Albert Schweitzer (The Mystery of the Kingdom of God; The Quest of the Historical Jesus) chronicled the long scholarly endeavor to penetrate the dogmatic screen of the Gospels, to sift through the evidence, and to delineate the outlines of the historical Jesus, the real Nazarene who lived among men and women, not the stain-glass figure of Christian theology. The result always seemed to be a Jesus tailor-made to play the figurehead for the modern, liberal agendas of the scholars who did the reconstructions! They had made Jesus over, not in the image of Christian dogma, true, but in their own images. And this was not because of any crafty scheme to employ Jesus as a poster boy for their favorite causes. No, they did their best. The problem was that they proved unable to listen for the truly other. All they could see or hear was what seemed plausible, what made sense, to them. This is what modern literary critics call our tendency to "naturalize" the text, to reduce the strangeness of a text to something we can more readily understand on our own terms.

      And so a first-century religious radical remained invisible to the questers after the historical Jesus.  Schweitzer somehow managed to set aside his own criteria of verisimilitude and likely motivation, opening himself to the Other. And what he heard was the voice of a man whom we would readily call a fanatic: a proclaimer of the imminent end of the world who believed God had sentenced him to die in order to force the slowly grinding wheel of history into motion. This Jesus, Schweitzer realized, would prove an embarrassment to modern religion which had expected to find a congenial Jesus who would vindicate their own more enlightened perspective.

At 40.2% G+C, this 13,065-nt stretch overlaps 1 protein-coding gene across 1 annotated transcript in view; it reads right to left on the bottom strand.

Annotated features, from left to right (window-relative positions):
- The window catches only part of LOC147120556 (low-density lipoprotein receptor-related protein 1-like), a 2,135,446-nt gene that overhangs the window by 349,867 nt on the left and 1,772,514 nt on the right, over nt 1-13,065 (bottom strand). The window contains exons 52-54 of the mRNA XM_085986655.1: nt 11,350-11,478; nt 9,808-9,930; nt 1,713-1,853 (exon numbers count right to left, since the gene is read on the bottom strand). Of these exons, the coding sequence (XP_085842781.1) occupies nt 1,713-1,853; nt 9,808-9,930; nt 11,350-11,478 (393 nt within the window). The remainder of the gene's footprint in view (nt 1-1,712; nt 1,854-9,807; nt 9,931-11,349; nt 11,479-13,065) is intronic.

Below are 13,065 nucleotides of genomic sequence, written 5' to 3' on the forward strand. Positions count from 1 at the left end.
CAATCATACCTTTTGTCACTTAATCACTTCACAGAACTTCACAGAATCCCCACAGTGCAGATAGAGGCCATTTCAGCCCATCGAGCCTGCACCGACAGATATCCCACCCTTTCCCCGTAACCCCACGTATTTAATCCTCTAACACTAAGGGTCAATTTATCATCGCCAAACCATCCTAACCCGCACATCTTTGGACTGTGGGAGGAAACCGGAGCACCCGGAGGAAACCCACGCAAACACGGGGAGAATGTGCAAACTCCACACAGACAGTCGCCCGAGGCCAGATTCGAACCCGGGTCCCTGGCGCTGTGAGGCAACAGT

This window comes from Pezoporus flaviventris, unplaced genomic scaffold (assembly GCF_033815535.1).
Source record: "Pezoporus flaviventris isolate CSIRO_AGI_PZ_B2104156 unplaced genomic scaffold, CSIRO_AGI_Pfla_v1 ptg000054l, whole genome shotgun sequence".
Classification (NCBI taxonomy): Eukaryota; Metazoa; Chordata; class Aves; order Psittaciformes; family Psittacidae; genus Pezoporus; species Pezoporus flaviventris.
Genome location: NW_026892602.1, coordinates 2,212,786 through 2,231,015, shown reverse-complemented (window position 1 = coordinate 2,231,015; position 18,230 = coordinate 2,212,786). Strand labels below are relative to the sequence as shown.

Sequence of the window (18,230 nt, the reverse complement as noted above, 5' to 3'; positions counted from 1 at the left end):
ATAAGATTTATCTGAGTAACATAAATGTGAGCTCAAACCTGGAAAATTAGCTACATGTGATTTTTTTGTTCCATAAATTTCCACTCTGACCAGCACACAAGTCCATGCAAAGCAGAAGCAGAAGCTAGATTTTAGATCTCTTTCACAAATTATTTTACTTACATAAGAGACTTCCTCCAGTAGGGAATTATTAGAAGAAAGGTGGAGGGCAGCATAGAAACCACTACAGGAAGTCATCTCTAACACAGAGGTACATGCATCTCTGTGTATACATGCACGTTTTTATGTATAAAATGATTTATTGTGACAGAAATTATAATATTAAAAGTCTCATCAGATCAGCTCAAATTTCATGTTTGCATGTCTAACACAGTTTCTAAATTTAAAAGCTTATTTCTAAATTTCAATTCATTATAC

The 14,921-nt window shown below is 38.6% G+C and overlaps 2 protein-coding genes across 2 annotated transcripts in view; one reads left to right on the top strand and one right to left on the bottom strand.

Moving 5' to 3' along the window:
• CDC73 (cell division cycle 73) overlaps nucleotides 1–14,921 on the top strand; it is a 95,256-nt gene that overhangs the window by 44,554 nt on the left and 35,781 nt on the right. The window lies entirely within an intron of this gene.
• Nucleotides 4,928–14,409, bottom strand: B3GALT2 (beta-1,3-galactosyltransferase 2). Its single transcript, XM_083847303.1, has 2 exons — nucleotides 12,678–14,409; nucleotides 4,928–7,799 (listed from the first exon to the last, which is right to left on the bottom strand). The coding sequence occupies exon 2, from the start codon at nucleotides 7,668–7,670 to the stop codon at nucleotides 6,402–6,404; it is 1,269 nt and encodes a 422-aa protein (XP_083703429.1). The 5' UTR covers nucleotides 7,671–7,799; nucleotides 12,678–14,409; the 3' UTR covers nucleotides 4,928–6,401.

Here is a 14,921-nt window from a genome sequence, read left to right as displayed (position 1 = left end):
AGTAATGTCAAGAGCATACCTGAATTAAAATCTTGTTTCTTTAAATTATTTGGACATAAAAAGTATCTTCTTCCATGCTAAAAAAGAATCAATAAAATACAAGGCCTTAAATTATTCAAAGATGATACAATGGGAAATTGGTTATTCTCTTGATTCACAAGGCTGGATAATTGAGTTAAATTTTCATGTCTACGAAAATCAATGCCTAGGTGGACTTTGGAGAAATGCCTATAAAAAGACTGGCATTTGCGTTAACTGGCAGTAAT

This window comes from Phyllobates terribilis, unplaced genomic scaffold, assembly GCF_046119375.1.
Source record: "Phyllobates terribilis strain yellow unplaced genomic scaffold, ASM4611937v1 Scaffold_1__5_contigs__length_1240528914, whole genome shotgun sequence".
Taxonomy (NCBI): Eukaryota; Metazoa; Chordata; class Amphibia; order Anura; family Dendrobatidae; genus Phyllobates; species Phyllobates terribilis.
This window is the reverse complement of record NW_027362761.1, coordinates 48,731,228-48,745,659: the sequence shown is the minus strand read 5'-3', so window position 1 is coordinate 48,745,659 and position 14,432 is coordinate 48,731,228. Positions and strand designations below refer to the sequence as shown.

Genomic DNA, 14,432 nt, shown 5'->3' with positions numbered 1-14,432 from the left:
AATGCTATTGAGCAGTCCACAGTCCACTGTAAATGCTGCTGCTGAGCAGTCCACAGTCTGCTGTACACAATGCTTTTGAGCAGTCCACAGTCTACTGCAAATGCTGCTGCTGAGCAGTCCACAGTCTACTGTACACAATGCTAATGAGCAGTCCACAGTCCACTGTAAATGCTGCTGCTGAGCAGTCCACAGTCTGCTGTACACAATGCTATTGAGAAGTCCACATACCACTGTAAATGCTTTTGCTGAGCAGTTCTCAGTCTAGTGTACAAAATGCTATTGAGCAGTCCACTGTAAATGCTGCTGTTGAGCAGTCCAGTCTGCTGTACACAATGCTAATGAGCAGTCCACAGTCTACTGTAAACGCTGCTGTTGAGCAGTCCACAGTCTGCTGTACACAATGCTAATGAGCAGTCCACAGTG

Or think of Vincent Bugliosi, the prosecutor in charge of the Charles Manson case. Bugliosi was certain Charlie had masterminded the series of grisly deaths, but he found it difficult establishing any credible motive. It was only once he began to suspect that Manson was operating from altogether different assumptions than he or the jury or most people would, that he began to piece the case together. He had to outline the delusional apocalyptic scenario which had prompted Manson's horrific deeds. He had staged the killings to look like a race hate crime so as to fan into flame the apocalyptic war of Helter Skelter, Armageddon. Working from conventional, familiar, sane assumptions got Bugliosi exactly nowhere. He had to be open to the Other. The problem, the challenge was well put by Mr. Spock as he explained to Captain Kirk why he had hitherto not been able to detect the source of some malignant radiation. It was unfamiliar; their sensors had not been built with this force in mind. And thus the scanner could pick up only what it had been built to scan for. How to widen the scanning capabilities? That's the task of the historical imagination.

 

The Challenge of Hermeneutics: Bridging the Ages